The extensive capability of 3D printing has already proven to help the DIYers of the world print out their own plastic designs, aid an architect's plan to print out an entire building layer by layer, and even provided a DIY prosthetic hand for a boy in South Africa. Now, 3D printing is branching into controversial areas and giving stem cells a shot.
Researches over at the Herlot-Watt University in Edinburg have successfully 3D-printed embryonic stem cells for the first time ever. This new bio-printing technology has the ability to eliminate the need for organ transplants. The artificially-printed tissue could also eradicate animal testing and the need to extract embryonic stem cells by providing labs with a ready supply of the material.
This stem-cell printer is the world’s first living tissue deposit/building machine.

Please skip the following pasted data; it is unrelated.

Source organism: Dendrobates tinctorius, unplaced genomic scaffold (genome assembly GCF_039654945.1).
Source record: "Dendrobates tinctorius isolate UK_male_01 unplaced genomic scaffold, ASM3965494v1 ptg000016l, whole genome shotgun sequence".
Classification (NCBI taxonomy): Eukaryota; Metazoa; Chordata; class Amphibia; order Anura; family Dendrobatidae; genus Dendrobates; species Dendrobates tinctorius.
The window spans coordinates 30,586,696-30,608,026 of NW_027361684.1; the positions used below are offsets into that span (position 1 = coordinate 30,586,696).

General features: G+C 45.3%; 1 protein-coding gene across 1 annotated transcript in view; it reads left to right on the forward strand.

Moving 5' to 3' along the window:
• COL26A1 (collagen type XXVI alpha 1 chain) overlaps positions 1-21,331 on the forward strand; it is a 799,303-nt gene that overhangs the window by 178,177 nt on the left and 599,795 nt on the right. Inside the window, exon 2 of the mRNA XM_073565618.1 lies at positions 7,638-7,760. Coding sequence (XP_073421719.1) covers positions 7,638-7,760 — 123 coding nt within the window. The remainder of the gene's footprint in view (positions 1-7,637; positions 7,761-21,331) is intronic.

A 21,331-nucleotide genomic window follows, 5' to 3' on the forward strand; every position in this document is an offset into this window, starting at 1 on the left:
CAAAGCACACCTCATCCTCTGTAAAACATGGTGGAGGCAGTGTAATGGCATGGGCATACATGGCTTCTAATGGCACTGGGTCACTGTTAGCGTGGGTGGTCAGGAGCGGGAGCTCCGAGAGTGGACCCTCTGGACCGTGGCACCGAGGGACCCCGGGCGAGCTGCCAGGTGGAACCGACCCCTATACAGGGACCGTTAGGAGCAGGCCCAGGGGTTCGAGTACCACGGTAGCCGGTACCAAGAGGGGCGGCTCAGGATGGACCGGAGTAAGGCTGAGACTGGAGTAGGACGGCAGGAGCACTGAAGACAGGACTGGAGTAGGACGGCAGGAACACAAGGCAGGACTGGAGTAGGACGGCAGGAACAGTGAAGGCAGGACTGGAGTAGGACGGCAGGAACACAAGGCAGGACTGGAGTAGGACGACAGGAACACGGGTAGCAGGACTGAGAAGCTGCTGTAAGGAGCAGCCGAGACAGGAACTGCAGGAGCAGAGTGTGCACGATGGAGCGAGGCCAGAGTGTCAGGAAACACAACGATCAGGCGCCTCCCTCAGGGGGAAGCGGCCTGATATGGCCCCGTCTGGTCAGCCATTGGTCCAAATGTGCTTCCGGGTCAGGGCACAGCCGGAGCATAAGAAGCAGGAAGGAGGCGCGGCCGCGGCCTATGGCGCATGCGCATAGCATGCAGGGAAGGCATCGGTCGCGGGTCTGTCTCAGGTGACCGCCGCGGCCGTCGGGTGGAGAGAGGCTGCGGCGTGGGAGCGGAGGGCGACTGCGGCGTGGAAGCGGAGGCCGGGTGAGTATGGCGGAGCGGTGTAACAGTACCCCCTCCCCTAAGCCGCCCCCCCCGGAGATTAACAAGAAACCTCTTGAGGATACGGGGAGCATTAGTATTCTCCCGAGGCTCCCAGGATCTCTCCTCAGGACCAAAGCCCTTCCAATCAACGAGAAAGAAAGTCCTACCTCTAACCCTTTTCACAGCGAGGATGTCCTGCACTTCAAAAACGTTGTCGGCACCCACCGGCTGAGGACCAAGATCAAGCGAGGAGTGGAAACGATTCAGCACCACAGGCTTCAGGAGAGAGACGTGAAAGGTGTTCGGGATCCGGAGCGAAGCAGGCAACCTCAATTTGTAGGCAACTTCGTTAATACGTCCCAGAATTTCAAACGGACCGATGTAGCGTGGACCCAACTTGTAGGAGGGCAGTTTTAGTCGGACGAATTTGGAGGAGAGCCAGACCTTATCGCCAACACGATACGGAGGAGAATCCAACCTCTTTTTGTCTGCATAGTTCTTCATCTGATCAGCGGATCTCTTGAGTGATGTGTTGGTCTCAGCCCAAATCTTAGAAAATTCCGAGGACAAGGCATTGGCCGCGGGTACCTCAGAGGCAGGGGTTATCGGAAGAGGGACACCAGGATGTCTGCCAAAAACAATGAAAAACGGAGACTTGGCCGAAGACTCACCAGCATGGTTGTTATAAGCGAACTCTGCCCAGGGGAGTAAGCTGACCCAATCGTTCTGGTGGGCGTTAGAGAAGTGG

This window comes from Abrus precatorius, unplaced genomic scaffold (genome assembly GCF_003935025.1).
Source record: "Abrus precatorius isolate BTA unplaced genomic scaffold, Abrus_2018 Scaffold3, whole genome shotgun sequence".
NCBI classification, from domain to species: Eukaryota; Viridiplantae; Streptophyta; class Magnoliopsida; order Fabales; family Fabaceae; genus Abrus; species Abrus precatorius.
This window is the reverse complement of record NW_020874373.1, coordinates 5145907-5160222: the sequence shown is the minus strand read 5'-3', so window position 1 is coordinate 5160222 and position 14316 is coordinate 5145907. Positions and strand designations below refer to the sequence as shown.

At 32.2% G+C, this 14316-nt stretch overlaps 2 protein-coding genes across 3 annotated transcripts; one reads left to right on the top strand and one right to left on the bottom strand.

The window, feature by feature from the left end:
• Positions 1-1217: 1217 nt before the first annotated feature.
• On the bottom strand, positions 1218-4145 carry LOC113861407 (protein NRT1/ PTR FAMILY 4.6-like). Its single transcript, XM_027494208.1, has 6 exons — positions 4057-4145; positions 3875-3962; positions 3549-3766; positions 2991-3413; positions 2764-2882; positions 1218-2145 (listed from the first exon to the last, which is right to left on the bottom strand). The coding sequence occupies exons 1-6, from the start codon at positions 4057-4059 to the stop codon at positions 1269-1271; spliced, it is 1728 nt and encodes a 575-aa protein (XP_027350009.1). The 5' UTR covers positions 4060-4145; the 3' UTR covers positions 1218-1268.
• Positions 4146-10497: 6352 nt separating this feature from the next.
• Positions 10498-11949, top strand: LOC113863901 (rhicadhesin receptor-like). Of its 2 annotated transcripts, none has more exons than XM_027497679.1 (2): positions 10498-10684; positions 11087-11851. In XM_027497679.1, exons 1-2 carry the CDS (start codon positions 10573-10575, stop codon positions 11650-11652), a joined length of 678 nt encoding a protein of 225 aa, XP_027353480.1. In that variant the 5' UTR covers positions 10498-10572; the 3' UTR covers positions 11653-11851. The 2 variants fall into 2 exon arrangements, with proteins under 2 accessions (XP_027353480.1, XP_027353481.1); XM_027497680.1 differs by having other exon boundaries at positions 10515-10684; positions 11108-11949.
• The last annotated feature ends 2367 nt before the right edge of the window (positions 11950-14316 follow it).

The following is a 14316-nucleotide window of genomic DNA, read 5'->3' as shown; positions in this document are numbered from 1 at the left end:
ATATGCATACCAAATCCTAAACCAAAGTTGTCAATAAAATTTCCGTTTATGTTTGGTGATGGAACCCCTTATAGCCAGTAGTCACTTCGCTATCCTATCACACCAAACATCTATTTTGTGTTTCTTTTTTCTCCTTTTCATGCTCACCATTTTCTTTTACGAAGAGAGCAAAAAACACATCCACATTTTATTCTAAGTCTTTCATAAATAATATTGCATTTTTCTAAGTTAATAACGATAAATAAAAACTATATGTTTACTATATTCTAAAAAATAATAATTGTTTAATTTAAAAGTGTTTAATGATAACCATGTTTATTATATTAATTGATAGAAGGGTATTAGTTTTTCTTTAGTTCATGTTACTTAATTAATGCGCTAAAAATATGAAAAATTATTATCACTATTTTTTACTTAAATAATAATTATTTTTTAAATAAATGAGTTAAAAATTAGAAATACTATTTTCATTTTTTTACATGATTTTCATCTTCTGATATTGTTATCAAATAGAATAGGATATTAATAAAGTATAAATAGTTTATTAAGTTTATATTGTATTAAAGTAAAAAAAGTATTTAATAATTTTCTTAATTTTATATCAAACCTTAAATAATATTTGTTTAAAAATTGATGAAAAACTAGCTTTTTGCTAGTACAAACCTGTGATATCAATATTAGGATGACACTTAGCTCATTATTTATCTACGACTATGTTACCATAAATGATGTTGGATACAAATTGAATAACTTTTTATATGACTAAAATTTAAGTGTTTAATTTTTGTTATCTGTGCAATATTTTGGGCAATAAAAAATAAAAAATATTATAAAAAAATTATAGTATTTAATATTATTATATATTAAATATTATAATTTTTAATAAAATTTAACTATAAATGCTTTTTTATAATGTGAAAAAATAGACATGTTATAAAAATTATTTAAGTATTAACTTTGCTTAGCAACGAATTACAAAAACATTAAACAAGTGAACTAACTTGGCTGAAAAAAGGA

(Source: Colin Hattersley/Heriot-Watt University)
Embryonic stem cells are originally derived from the blastocyst a few days after fertilization and are pluripotent -- meaning they can replicate almost any tissue in the human body. The process used to artificially create these cells is different from previous attempts that produced tough, 2D stem cells. Dr. Wenmiao Shu modified the valve from a printer nozzle so that blobs of these cells were produced rather than the usual thin layer. Thus, more accurate human tissue cultures can be used to aid with toxicity testing and in-vitro drug development.
Organovo, a 3D human tissue manufacturer in San Diego, Calif., has already partnered with Autodesk to develop the first software for 3D bioprinting to be used in conjunction with the NovoGen MMX printer.
Both entities hope that one day this new technology will create a viable source for 3D-printed organs. This would be a miraculous breakthrough that can potentially eliminate the waiting time for hundreds of thousands of individuals in need of an organ transplant.
Though stem cell research may be a controversial topic, the intention to aid the lives of others continues to make tremendous technological strides. The nascent 3D printing is right in the middle of it. One day, we may even be able to bio-engineer ourselves from our home offices.